Unfortunately, other changes introduced in the Fair Tax Plan may ​result in buyers avoiding the purchase of shares.[22] This is because if buyers use their after-tax dollars to buy shares, they might not be able to extract the purchase price from Gardenco without tax.

Assume that Wylie, an individual who deals at arm’s length with Justice, is considering buying Justice’s estate’s shares of Gardenco for $5,745,000. It would appear that if Wylie purchased the Gardenco shares with his own after-tax dollars, he may need to pay taxes of over $2,602,500 to be able to extract the money back from Gardenco.[23] Therefore, Wylie would instead offer to purchase Gardenco’s assets for $5,745,000,[24] unless the estate offered to sell its shares with a substantial discount.[25]

An unintended consequence of the Fair Tax Plan is that individual shareholders may have difficulty claiming their capital exemptions. Purchasers, such as Wylie, will be further incentivized to purchase assets, in lieu of shares, since they may no longer be able to monetize the cost base of purchased shares. Furthermore, even if the seller offered a price reduction on the shares in order to claim the capital gains exemption, the discount required to compensate the potential inability to monetize the cost base of a purchaser, such as Wylie, will outweigh the savings from utilizing the capital gains exemption.



 

[1] The “Related Products” section using the Department of Finance link http://www.fin.gc.ca/n17/17-066-eng.asp includes the “Fair Tax Plan” documents referred to in this article.

[2] Although not dealt with in this article, Mac Killoran has run other examples that show the total tax payable can actually exceed 100% of the taxable income earned in certain situations.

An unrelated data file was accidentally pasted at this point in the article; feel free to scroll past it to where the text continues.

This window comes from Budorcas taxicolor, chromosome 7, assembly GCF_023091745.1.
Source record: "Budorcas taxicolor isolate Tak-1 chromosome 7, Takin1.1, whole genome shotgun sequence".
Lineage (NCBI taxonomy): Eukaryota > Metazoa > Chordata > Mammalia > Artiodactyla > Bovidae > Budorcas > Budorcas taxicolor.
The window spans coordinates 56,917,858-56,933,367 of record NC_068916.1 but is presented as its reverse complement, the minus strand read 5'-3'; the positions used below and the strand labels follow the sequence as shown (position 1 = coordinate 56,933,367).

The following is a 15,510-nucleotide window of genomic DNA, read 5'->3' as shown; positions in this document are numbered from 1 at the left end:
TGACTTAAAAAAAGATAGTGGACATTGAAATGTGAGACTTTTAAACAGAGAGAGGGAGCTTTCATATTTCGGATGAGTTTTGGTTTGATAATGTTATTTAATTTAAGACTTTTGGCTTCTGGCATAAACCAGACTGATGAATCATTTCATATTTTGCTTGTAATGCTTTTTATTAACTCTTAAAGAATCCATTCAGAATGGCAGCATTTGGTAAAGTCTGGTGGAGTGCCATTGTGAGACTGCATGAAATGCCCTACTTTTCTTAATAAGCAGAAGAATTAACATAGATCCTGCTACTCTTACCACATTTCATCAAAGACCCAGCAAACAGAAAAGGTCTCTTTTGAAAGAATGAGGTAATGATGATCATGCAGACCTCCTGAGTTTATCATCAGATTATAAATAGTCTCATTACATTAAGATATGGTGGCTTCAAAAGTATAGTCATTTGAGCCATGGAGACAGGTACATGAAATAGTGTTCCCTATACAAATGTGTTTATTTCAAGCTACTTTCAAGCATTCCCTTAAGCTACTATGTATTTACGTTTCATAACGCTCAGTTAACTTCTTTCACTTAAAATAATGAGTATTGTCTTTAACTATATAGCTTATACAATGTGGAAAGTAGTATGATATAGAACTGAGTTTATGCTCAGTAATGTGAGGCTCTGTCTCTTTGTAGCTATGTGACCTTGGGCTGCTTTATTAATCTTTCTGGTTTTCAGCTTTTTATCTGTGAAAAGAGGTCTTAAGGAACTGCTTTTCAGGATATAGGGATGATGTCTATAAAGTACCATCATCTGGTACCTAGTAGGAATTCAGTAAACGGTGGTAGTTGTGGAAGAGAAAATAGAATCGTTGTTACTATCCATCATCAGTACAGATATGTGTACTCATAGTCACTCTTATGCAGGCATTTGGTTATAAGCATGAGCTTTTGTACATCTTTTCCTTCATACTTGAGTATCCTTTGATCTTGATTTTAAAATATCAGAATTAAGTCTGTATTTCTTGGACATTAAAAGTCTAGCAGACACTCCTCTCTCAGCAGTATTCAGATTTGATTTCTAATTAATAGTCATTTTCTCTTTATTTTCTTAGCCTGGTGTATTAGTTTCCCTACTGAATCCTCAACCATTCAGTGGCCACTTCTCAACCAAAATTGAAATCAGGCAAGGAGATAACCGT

[3] For more on this statistic please click the link https://www.ic.gc.ca/eic/site/061.nsf/vwapj/KSBS-PSRPE_June-Juin_2016_eng.pdf/$FILE/KSBS-PSRPE_June-Juin_2016_eng.pdf.

[4] Minimum wage rates are rising in many jurisdictions across Canada and are set to rise dramatically in Ontario where the provincial government has controversially announced hikes in the minimum wage from to $11.40 to $14.00 on January 1, 2017 and to $15.00 an hour (indexed for inflation) on January 1, 2019.

[5] Unless otherwise noted in this article and the Annexes, all statutory references are to the Income Tax Act (Canada) R.S.C. 1985, as amended (“Act”).

[6] There is past Canadian precedent for our Federal Government abandoning a major tax overhaul: in 1981, then Liberal Finance Minister Alan MacEachen introduced an “ambitious” overhaul of the Canadian income tax system, which was ultimately abandoned. Interestingly, the Prime Minister at that time was Pierre Elliot Trudeau.

[7] See Annex I.1 for a breakdown of all of the numbers in this example.

[8] These steps are sometimes referred to as an estate freeze.

[9] All tax rates utilized in this article are based on combined Federal and Ontario tax rates. It is assumed that top combined Federal and Ontario marginal tax rates apply to all personal income tax amounts.

[10] The refundable tax regime in the Act is intended to ensure tax fairness so that investment income earned in a corporation is taxed at approximately the same rate that it would be if it were earned directly by an individual.